New Book Project (and this one is for TEACHERS!)

Confession: I am addicted to revision.  

The addition of shiny new scenes.
The rearranging of chapters.
The satisfying chopping of dead-weight paragraphs.
The lingering over words.
The liberal sticking of Post-It Notes.

What’s not to love? Revision has always been my favorite part of the writing process, and if you read this blog, you know that I talk about revision all the time.

Even so, I was taken a little off guard when I got an email a few months ago from the very friendly acquisitions editor at Stenhouse Publishers, asking if I might want to write a book for teachers.

Well…I was awfully busy with my family and my teaching job and my other books I was writing, but…  Did you say it could it be a book about revision?  A book about teaching kids how to revise?

It could, she said.  In fact, that would be great.

Could I talk about how I revise my own books and how I use those experiences to help my students revise their work in my 7th grade classroom? And could we bring in other authors who write for middle grade readers and share their stories, too, as author mentors?  And could we give teachers lots of hands-on revision activities?  Stuff they can bring right into the classroom to help kids revise all different kinds of writing?

Yes. Yes. Yes. And yes.

So I said yes. 

I don’t have a final title or publication date yet, but I was too excited not to share the news about this new project. I know that in some classrooms, "revision" amounts to correcting the spelling errors on a rough draft and then rewriting.  I understand that’s often a product of time constraints and test pressures, but I really believe that we can do better for our young writers.  I know there are lots of teachers out there who think so, too…teachers who want to help their kids revise in a more meaningful way, so they can create pieces that are detailed and vibrant, important and alive.  The kind of writing they can be proud of.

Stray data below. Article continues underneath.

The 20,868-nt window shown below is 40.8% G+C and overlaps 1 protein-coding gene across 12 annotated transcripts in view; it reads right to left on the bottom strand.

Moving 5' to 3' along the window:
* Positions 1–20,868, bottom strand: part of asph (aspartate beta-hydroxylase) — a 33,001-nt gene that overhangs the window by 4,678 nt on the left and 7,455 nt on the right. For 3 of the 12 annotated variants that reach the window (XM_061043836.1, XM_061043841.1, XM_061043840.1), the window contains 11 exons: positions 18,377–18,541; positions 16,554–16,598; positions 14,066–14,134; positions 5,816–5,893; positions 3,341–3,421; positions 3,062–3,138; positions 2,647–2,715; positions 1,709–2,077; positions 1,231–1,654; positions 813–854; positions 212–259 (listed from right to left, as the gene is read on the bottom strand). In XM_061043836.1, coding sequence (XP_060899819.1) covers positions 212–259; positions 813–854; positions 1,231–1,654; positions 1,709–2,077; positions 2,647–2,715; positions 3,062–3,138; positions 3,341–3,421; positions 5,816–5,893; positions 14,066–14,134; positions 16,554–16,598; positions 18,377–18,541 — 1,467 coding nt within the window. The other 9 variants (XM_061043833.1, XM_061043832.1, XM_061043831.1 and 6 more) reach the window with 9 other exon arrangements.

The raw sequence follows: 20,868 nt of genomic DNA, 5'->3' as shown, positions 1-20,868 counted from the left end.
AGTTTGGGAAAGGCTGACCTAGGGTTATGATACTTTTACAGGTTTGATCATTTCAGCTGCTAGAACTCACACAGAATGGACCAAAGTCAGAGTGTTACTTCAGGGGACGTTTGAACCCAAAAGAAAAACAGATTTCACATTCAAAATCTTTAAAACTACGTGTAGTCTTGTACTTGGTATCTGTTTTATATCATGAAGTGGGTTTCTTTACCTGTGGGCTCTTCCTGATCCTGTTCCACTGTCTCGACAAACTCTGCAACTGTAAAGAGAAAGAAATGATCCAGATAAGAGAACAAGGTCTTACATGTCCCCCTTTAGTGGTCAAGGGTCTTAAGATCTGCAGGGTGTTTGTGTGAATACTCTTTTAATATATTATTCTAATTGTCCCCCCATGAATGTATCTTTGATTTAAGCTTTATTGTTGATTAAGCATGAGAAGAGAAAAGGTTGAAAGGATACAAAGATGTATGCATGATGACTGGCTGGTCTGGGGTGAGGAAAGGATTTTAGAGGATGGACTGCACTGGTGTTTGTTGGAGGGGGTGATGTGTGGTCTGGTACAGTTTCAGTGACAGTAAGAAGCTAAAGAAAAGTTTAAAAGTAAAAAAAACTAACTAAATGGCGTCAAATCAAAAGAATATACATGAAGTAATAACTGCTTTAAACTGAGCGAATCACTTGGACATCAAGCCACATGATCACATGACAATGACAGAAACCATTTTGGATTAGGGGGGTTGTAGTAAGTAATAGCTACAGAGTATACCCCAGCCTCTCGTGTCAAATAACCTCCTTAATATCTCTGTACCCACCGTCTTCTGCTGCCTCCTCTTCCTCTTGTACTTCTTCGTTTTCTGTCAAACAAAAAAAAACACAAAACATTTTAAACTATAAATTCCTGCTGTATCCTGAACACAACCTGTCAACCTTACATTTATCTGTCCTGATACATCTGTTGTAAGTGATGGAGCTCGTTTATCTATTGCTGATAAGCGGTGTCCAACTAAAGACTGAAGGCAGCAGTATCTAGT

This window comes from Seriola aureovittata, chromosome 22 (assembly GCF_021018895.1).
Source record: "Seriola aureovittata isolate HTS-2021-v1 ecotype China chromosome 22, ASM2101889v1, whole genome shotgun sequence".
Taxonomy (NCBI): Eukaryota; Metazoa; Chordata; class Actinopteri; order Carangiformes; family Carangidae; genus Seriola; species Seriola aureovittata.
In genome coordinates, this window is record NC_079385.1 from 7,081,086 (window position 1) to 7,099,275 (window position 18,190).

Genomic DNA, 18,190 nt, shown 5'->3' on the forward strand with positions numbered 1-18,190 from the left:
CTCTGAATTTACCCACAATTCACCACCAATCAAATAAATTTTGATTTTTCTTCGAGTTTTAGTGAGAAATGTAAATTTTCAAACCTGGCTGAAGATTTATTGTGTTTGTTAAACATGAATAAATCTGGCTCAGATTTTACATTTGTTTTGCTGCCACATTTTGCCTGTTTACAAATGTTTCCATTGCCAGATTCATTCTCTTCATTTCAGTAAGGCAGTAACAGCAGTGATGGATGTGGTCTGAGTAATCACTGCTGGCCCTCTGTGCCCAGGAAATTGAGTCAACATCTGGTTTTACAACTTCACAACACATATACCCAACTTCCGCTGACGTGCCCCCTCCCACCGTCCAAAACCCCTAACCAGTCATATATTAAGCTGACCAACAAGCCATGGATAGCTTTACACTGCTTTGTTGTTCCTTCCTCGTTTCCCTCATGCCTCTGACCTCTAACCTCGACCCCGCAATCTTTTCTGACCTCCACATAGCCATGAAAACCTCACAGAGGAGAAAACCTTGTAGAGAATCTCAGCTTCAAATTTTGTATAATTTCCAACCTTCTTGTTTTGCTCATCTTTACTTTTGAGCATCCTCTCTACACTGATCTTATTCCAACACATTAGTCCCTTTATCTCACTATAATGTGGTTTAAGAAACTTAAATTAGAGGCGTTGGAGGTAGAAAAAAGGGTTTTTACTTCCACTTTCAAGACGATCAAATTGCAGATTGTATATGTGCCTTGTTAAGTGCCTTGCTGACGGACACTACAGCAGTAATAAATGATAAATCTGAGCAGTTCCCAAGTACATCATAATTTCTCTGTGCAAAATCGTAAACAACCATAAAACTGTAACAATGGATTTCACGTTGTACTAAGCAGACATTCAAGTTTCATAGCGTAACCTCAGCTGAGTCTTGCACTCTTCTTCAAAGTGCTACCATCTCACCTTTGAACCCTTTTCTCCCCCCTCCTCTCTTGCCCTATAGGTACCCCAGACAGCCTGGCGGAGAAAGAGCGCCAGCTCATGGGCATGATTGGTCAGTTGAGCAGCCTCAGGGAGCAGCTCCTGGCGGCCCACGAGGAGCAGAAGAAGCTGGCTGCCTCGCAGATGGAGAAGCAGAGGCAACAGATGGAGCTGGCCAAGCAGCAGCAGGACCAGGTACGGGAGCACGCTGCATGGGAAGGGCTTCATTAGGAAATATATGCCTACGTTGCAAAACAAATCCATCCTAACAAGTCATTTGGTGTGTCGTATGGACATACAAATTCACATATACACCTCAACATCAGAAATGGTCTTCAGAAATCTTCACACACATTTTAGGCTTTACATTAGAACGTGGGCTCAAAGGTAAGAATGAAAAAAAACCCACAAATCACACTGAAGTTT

I hope this book will help.

I’ll be working on it this summer, in between writing my books for kids and my usual hiking and ice-cream-eating.  If you are a teacher, I hope you’ll post comments with questions, things you might like to see included in a book about teaching revision. And if you’re one of my author friends who write for middle grade readers, I’d love it if you’d consider being one of our mentor authors in the book.  I’m putting together a list of interview questions about revision that I’ll pass along in an email soon.

53 Replies on “New Book Project (and this one is for TEACHERS!)

  1. Squeee!!! LOTS of great news from you lately, Kate!!

    I’m also a revision-aholic, and would be flattered to be a mentor author in your book, if you till need people.

  2. Congrats!

    I would love to see peer work discussed. That is always a tricky subject with me.
    Reading Countess (Tess Alfonsin)
    5th gr Reading/Writing Tchr

  3. Kate I am over the moon that you are writing this book. Please let me know when it becomes available and I will give a copy (I won’t gift it, but it will be a gift) to my local elementary school and another copy to my local middle school.

    That’s how strongly I feel about the importance of revision.

  4. This is fantastic news! I used to teach junior high English classes, so I know firsthand what a challenging experience you have in front of you. But I also know that you’re the right person for the task. 🙂

  5. It appears that I am going to be teaching two writing seminars and be the librarian at an international school (in our city in Brazil) beginning in August. I am extremely excited and feel like most of the last few years has been leading me toward this. BUT:

    I am going to be watching your every move. And copying you. 🙂 Thank you for leading the way.

  6. Congratulations! This is so cool.

    If you still need extra MG writers, I’d be happy to be a mentor author (it would be a lovely way of paying it forward for the writing books I devoured at that age!), but I’ll also understand and won’t be offended if you run out of space.

    What a great idea!

  7. Wonderful news, Kate! I don’t think I really encountered the concept of deep revision until late high school (except in novels about young writers, which were a lifeline). It’ll be terrific to have a book that helps teachers introduce the idea so much earlier.

  8. This is fantastic news